11h
Breast cancer risk in African-Americans tied to genetic variations
Two gene variants found in African American women may explain why they are more likely to be diagnosed with triple negative breast cancer (TNBC) than white women of European ancestry, according to Weill Cornell Medicine and NewYork-Presbyterian investigators. The study findings may have implications for developing better risk assessment tools for TNBC in African-American women and for understandin
11h
New light on making two-dimensional polymers
An international research team led by members from the Technical University of Munich, the Deutsches Museum, and the Linköping University has developed a method to manufacture two-dimensional polymers with the thickness of a single molecule. The polymers are formed on a surface by the action of light. The discovery paves the way to new ultrathin and functional materials.
11h
A link between childhood stress and early molars
Research shows that children from lower-income backgrounds and those who go through greater adverse childhood experiences get their first permanent molars sooner. The findings align with a broader pattern of accelerated development often seen under conditions of early-life stress.
11h
Brain connections mean some people lack visual imagery
New research has revealed that people with the ability to visualize vividly have a stronger connection between their visual network and the regions of the brain linked to decision-making. The study also sheds light on memory and personality differences between those with strong visual imagery and those who cannot hold a picture in their mind's eye.
11h
Study confirms safety and effectiveness of COVID-19 vaccination in people with cancer
In a review published in the journal Cancer Cell of 200 patients with a wide spectrum of cancer diagnoses, researchers found that after full vaccination, 94%of patients overall demonstrated seroconversion, which was determined by the presence of antibodies to the SARS-CoV-2 spike protein. Response rates were very high among patients with solid tumors and were lower in people with certain blood can
11h
Högre havsnivåer får stora konsekvenser för Europa
Europa kan få en havsnivåhöjning på en meter eller mer under en period av 100 år. Konsekvenserna blir stora, inte bara för kuststäderna. Det kommer att få enorma följdeffekter för våra samhällen, menar forskare i de europeiska vetenskapsakademiernas rådgivande organ. Kontinenten kommer även att drabbas av omfattande kusterosion och påverkan på hela ekosystem. Det framgår av en rapport som nyligen
12h
How catalysts age
Researchers have developed a new tomography method with which they can measure chemical properties inside catalyst materials in 3-D extremely precisely and faster than before. The application is equally important for science and industry.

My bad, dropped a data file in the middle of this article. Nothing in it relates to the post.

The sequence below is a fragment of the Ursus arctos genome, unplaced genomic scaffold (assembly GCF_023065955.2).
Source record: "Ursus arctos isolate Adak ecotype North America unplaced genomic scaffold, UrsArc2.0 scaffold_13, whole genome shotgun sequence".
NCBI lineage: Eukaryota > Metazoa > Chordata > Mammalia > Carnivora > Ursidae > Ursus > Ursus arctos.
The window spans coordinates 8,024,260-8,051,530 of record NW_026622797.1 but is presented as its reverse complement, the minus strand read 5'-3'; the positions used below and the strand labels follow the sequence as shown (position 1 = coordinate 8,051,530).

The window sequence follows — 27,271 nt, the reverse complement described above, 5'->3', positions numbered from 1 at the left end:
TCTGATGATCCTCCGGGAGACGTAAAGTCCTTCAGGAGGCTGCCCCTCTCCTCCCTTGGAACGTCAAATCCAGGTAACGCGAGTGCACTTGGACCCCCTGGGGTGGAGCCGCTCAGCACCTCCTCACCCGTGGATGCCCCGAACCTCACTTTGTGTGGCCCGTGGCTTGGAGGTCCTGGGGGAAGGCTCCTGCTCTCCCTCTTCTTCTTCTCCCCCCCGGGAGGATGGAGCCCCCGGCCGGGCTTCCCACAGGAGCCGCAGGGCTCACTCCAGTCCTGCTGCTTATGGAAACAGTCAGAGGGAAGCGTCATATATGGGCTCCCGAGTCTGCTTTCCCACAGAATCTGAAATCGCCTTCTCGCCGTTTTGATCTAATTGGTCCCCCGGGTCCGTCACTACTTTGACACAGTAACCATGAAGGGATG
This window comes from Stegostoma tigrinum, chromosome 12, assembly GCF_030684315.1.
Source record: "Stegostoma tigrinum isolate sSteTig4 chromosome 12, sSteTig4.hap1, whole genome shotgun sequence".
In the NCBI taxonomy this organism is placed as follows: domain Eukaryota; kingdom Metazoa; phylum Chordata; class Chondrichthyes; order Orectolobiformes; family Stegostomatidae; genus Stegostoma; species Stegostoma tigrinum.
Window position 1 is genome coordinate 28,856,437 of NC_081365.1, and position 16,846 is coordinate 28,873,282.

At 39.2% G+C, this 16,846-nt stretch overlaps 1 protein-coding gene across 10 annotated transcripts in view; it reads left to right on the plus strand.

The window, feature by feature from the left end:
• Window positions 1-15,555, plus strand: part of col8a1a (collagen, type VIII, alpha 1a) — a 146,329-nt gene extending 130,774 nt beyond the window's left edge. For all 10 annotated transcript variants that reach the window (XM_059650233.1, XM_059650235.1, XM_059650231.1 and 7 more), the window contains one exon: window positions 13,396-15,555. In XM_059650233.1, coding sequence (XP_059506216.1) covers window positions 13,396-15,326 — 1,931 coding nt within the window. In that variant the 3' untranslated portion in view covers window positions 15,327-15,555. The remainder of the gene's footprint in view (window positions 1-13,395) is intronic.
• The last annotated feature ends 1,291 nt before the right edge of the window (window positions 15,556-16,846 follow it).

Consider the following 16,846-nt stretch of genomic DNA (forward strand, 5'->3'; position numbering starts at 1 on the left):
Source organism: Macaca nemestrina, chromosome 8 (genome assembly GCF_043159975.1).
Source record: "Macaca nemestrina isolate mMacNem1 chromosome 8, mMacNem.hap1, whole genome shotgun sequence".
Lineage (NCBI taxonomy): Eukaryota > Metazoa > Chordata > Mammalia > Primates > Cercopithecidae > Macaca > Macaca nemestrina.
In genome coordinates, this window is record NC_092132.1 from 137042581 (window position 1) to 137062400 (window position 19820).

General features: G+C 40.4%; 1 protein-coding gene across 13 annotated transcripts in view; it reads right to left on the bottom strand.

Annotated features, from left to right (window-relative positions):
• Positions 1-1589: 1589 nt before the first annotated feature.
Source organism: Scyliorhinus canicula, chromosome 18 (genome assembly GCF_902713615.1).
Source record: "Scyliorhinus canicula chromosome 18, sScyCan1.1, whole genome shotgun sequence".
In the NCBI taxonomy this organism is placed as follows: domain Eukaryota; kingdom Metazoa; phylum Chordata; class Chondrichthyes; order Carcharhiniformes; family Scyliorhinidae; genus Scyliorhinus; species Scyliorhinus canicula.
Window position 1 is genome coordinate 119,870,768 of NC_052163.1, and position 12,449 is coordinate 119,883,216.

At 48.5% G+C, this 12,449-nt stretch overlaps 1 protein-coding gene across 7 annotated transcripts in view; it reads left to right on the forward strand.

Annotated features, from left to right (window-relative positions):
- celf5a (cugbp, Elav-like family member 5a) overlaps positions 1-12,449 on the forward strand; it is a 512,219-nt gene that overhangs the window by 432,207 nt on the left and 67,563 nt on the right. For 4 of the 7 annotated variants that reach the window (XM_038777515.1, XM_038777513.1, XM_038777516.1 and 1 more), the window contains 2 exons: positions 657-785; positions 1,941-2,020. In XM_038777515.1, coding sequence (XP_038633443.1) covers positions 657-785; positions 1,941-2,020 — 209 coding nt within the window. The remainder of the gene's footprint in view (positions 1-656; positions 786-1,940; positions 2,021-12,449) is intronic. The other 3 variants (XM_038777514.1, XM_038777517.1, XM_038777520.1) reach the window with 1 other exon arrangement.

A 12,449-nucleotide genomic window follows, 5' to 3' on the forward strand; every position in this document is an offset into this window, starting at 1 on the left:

12h
Origin of fairy circles: Euphorbia hypothesis disproved
The fairy circles of the Namib are one of nature's greatest mysteries. Millions of these circular barren patches extend over vast areas along the margins of the desert in Namibia. An early hypothesis by G.K. Theron was that poisonous substances from Euphorbia damarana leaves induced fairy circles. Now new research found the original experiment and, 40 years later, the researchers are able to concl
12h
There's a Huge Problem With Buying Used Electric Vehicles
Buying Used The secondhand market for electric vehicles has a serious issue, Vice reports : it's nearly impossible to figure out the health of any given electric car's battery. The shortcoming represents a major challenge for automakers. To truly take over the market, they're going to have to persuade secondhand customers that their vehicles are just as reliable used — and, unfortunately, there's
12h
Bacteria-sized robots take on microplastics and win by breaking them down
Small pieces of plastic are everywhere, stretching from urban environments to pristine wilderness. Left to their own devices, it can take hundreds of years for them to degrade completely. Catalysts activated by sunlight could speed up the process, but getting these compounds to interact with microplastics is difficult. In a proof-of-concept study, researchers reporting in ACS Applied Materials & I
12h
Engineers apply physics-informed machine learning to solar cell production
Organic photovoltaics max out at 15%-20% efficiency. Lehigh University researchers are using physics-informed machine learning to improve this efficiency. Their findings suggest a machine learning model, trained on coarse grained molecular models, can identify the optimal parameters for manufacturing in much less time than traditional methods. The researchers are currently exploring alternative ma
12h
Normal breathing sends saliva droplets 7 feet; masks shorten this
The World Health Organization and the Centers for Disease Control recommend keeping a certain distance between people to prevent the spread of COVID-19. These social distancing recommendations are estimated from a variety of studies, but further research about the precise mechanism of virus transport from one person to another is still needed.
12h
X-ray scanner spots cancers and analyzes drugs in minutes
Engineers at Duke University have demonstrated a prototype X-ray scanning machine that reveals not just the shape of an object but its molecular composition. With unprecedented resolution and accuracy, the technology could revolutionize a wide range of fields such as cancer surgery, pathology, drug inspection and geology.
12h
Casey Races the Time Bandit to the Cannery! | Deadliest Catch